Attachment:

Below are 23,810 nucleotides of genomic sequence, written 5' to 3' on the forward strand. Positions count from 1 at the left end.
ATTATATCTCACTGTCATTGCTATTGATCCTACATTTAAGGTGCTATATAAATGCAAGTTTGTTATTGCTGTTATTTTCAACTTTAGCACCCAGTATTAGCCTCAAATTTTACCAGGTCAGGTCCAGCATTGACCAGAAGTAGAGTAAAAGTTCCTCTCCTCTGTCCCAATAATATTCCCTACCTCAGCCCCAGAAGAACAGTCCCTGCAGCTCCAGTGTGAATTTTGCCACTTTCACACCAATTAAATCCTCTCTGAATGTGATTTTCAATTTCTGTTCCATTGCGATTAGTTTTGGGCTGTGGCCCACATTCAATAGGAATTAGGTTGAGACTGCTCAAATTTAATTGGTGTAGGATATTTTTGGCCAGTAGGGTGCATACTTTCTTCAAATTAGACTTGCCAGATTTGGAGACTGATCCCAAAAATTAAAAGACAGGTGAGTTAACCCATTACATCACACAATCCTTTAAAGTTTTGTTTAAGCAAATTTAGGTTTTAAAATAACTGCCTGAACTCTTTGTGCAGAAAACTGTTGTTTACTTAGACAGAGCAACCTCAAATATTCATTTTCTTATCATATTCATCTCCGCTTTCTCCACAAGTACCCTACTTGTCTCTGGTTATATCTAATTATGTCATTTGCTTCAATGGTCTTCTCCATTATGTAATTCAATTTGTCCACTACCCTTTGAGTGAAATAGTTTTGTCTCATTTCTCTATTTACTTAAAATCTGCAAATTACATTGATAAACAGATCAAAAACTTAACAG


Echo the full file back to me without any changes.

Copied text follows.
Below are 23,810 nucleotides of genomic sequence, written 5' to 3' on the forward strand. Positions count from 1 at the left end.
ATTATATCTCACTGTCATTGCTATTGATCCTACATTTAAGGTGCTATATAAATGCAAGTTTGTTATTGCTGTTATTTTCAACTTTAGCACCCAGTATTAGCCTCAAATTTTACCAGGTCAGGTCCAGCATTGACCAGAAGTAGAGTAAAAGTTCCTCTCCTCTGTCCCAATAATATTCCCTACCTCAGCCCCAGAAGAACAGTCCCTGCAGCTCCAGTGTGAATTTTGCCACTTTCACACCAATTAAATCCTCTCTGAATGTGATTTTCAATTTCTGTTCCATTGCGATTAGTTTTGGGCTGTGGCCCACATTCAATAGGAATTAGGTTGAGACTGCTCAAATTTAATTGGTGTAGGATATTTTTGGCCAGTAGGGTGCATACTTTCTTCAAATTAGACTTGCCAGATTTGGAGACTGATCCCAAAAATTAAAAGACAGGTGAGTTAACCCATTACATCACACAATCCTTTAAAGTTTTGTTTAAGCAAATTTAGGTTTTAAAATAACTGCCTGAACTCTTTGTGCAGAAAACTGTTGTTTACTTAGACAGAGCAACCTCAAATATTCATTTTCTTATCATATTCATCTCCGCTTTCTCCACAAGTACCCTACTTGTCTCTGGTTATATCTAATTATGTCATTTGCTTCAATGGTCTTCTCCATTATGTAATTCAATTTGTCCACTACCCTTTGAGTGAAATAGTTTTGTCTCATTTCTCTATTTACTTAAAATCTGCAAATTACATTGATAAACAGATCAAAAACTTAACAG